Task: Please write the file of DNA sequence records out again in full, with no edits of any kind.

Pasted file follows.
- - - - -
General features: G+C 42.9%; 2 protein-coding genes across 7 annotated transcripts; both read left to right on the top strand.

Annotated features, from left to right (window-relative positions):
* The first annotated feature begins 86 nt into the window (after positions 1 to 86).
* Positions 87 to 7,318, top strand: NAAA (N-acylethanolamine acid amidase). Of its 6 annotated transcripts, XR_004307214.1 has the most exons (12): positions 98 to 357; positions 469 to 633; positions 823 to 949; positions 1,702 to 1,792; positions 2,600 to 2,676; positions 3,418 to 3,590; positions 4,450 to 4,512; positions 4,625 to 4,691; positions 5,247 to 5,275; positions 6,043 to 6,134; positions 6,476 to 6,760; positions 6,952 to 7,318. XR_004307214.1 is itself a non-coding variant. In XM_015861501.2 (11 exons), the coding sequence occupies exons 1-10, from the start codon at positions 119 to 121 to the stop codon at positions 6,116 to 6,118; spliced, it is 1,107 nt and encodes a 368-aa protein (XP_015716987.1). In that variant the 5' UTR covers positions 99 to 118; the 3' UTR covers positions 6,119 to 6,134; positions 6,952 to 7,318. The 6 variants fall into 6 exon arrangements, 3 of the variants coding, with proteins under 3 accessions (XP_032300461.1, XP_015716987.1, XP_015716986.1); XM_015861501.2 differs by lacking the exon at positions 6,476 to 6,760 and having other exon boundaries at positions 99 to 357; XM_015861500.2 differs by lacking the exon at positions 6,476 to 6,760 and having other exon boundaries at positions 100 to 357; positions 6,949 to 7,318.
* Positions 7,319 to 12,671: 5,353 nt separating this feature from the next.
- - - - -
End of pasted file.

General features: G+C 42.9%; 2 protein-coding genes across 7 annotated transcripts; both read left to right on the top strand.

Annotated features, from left to right (window-relative positions):
* The first annotated feature begins 86 nt into the window (after positions 1 to 86).
* Positions 87 to 7,318, top strand: NAAA (N-acylethanolamine acid amidase). Of its 6 annotated transcripts, XR_004307214.1 has the most exons (12): positions 98 to 357; positions 469 to 633; positions 823 to 949; positions 1,702 to 1,792; positions 2,600 to 2,676; positions 3,418 to 3,590; positions 4,450 to 4,512; positions 4,625 to 4,691; positions 5,247 to 5,275; positions 6,043 to 6,134; positions 6,476 to 6,760; positions 6,952 to 7,318. XR_004307214.1 is itself a non-coding variant. In XM_015861501.2 (11 exons), the coding sequence occupies exons 1-10, from the start codon at positions 119 to 121 to the stop codon at positions 6,116 to 6,118; spliced, it is 1,107 nt and encodes a 368-aa protein (XP_015716987.1). In that variant the 5' UTR covers positions 99 to 118; the 3' UTR covers positions 6,119 to 6,134; positions 6,952 to 7,318. The 6 variants fall into 6 exon arrangements, 3 of the variants coding, with proteins under 3 accessions (XP_032300461.1, XP_015716987.1, XP_015716986.1); XM_015861501.2 differs by lacking the exon at positions 6,476 to 6,760 and having other exon boundaries at positions 99 to 357; XM_015861500.2 differs by lacking the exon at positions 6,476 to 6,760 and having other exon boundaries at positions 100 to 357; positions 6,949 to 7,318.
* Positions 7,319 to 12,671: 5,353 nt separating this feature from the next.